The problem hit me on a foggy day last week while running in Prospect Park, Brooklyn. The temperature and humidity were in such a place that you could easily see your breath — or, more accurately for my mask-wearing self, see other people’s breath. I was cruising about twenty feet behind three staggered runners who were huffing up a hill, each carefully distanced from each other by about six feet. I watched from behind as their breath swirled, slo-mo curled, and then, like a horror movie, hung in the air, a curtain of breath-made mist that I proceeded to run through. This, in the time of coronavirus spread, is a problem.
Running shouldn’t stop — it is good for the mind and most of the body and exercise is a mood stabilizer. What needs to stop is business-as-usual running. We’re under threat from a fast-spreading respiratory disease. More specifically, members of the non-running community — people with respiratory and heart conditions, the overweight, and the aged — are at profound risk. Runners need to recognize that their hobby is less important than the health of others. Do masks make breathing hard, noses runny, and the experience of a 5K less pleasant? Yes. They also may help save lives. The moral arithmetic here is pretty simple.
You may have picked up on that “may” in there. Yes, there are doubts. If you’re one of the folks in running group emails or in story comments or on “Running Twitter ,” you’d probably like me to dwell on the scientific unknowns over the novel coronavirus spreading from runners.
Plenty of experts will be quick to dismiss the idea of runners running without masks as a major vector of the disease. Though runners are never going to be statistically significant vector, they could so some real damage in city parks and suburban cul de sacs. Live rural? You’re probably fine. But Americans running mask-free in relatively densely populated areas are putting others at risk.
Anyone who takes that as evidence that they can run unimpeded would do well to read Roxanne Khamsi’s eye-opening, mouth-closing story, “They Say Coronavirus Isn’t Airborne — But It’s Definitely Borne By Air”, which puts a bow on the thing. “When health officials say the pathogen isn’t ‘airborne,’ they’re relying on a narrow definition of the term, and one that’s been disputed by some leading scholars of viral transmission through the air,” writes Khamsi. If these scholars’ fears bear out — if the new coronavirus does, in fact, have the potential to travel farther through the air than officials have been saying — then we might need to reevaluate our standards for protecting healthcare workers at the front lines of fighting COVID-19. In fact, we might need to make some tweaks to all our public-health advice.”
Here’s something else to consider: In late March, a choir in Washington State decided to hold a social distancing rehearsal. In one room 60 choir members kept their distance and sang. Shortly thereafter, 45 of the members tested positive for COVID-19. Is singing in an enclosed space the same as running outdoors? It is not, but breathing isn’t just breathing. When we forcefully expel air from our lungs, that air — and all the droplets it carries — goes further faster.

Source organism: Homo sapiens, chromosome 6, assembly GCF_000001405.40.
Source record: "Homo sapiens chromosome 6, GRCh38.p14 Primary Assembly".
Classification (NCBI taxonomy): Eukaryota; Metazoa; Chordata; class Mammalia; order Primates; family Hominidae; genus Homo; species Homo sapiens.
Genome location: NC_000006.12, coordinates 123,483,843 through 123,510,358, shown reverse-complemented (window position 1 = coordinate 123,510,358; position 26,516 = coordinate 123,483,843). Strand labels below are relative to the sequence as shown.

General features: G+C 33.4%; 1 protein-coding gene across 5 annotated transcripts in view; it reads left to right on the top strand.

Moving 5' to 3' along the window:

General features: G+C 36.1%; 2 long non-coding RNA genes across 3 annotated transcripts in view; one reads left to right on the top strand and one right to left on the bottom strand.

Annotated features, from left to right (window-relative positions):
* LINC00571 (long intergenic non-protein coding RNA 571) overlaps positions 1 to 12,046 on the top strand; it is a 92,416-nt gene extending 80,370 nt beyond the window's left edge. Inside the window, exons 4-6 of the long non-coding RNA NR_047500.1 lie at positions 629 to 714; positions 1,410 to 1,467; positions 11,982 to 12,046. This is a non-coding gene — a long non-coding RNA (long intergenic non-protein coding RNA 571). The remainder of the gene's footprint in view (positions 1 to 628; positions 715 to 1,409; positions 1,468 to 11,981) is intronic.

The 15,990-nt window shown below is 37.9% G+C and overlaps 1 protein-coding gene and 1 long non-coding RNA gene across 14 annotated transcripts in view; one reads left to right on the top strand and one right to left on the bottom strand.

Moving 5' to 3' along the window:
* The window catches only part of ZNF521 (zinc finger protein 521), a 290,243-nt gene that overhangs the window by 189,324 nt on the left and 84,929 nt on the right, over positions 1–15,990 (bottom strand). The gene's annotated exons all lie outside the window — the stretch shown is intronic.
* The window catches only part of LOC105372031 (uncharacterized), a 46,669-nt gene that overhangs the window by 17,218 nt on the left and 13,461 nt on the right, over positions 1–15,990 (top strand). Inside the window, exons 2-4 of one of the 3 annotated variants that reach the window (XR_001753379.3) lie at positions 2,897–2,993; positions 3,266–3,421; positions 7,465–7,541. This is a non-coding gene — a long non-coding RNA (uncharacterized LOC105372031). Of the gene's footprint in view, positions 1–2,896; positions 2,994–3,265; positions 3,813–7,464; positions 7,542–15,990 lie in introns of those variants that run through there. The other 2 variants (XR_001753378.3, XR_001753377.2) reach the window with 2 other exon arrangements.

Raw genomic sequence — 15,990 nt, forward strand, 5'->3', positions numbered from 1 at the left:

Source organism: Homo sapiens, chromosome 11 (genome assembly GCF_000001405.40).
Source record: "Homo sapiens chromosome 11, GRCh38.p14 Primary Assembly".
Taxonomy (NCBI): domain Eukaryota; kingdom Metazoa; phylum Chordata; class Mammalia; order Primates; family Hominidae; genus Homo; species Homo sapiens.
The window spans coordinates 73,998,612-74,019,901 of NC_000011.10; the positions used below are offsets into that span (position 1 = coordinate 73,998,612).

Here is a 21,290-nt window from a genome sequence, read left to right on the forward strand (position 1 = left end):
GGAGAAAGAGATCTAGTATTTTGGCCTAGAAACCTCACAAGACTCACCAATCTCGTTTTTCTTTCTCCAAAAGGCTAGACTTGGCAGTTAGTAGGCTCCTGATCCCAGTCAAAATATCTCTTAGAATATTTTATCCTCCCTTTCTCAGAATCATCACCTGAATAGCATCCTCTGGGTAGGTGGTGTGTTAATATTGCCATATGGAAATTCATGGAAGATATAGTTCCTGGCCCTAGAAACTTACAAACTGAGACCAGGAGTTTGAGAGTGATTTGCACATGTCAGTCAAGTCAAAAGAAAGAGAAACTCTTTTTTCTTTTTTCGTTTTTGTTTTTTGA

The amount of viral spread that happens in the open air, of course, is far from clear. Consider, for instance, the six-foot safety rule. A simulation by Bert Blocken of Eindhoven University of Technology demonstrated that runner’s breath can actually travel 65 feet. Is the simulation give frightening weight to my misty run? Most certainly. But it’s also doesn’t actually measure viral spread. In Vox, William Hanage, an epidemiologist at Harvard’s Center for Communicable Disease Dynamics tore apart conclusions made from Blocken’s simulation, saying “where the droplets are is much less relevant than the amount of transmission that occurs via this route.” In other words, that misty wall I ran through could be — and many would argue is likely to be — a virus-free cloud of water vapor. I’d be quick to point out it could also be a cold sweat of infectious novel coronavirus. There’s a chance — and for me, that’s enough.
The pandemic has driven home that listening to and reacting to scientific research is our best way to keep our neighbors and families safe. But when it comes to small life decisions based on public health, there aren’t really clear-cut answers: Is it okay to hug my friend who has been good at self-isolating and isn’t sick? Do I need to spray my groceries down? Should I run with a mask? The data isn’t really there. So what’s the right thing to do? When people are dying and morgues are actually overflowing, the answer is pretty damn clear: Proceed with an abundance of caution.
Don’t run without a mask. Just don’t do it.
While researchers focus on answering big questions about COVID-19 and public health professionals attempt to understand when schools, airports, and the economy can be reopened, it’s incumbent on individuals to consider the way that small decisions can promote the greater good. The running community simply needs to engage in some introspection. Exercise is not a value. Responsibility is a value. Our behaviors should be informed by our values and by basic common sense. If you’re sick, self-quarantine. If you have young children, skip the playground. If you are going running in a public park, wear a mask.
The issue here is complicated, but the decision is not.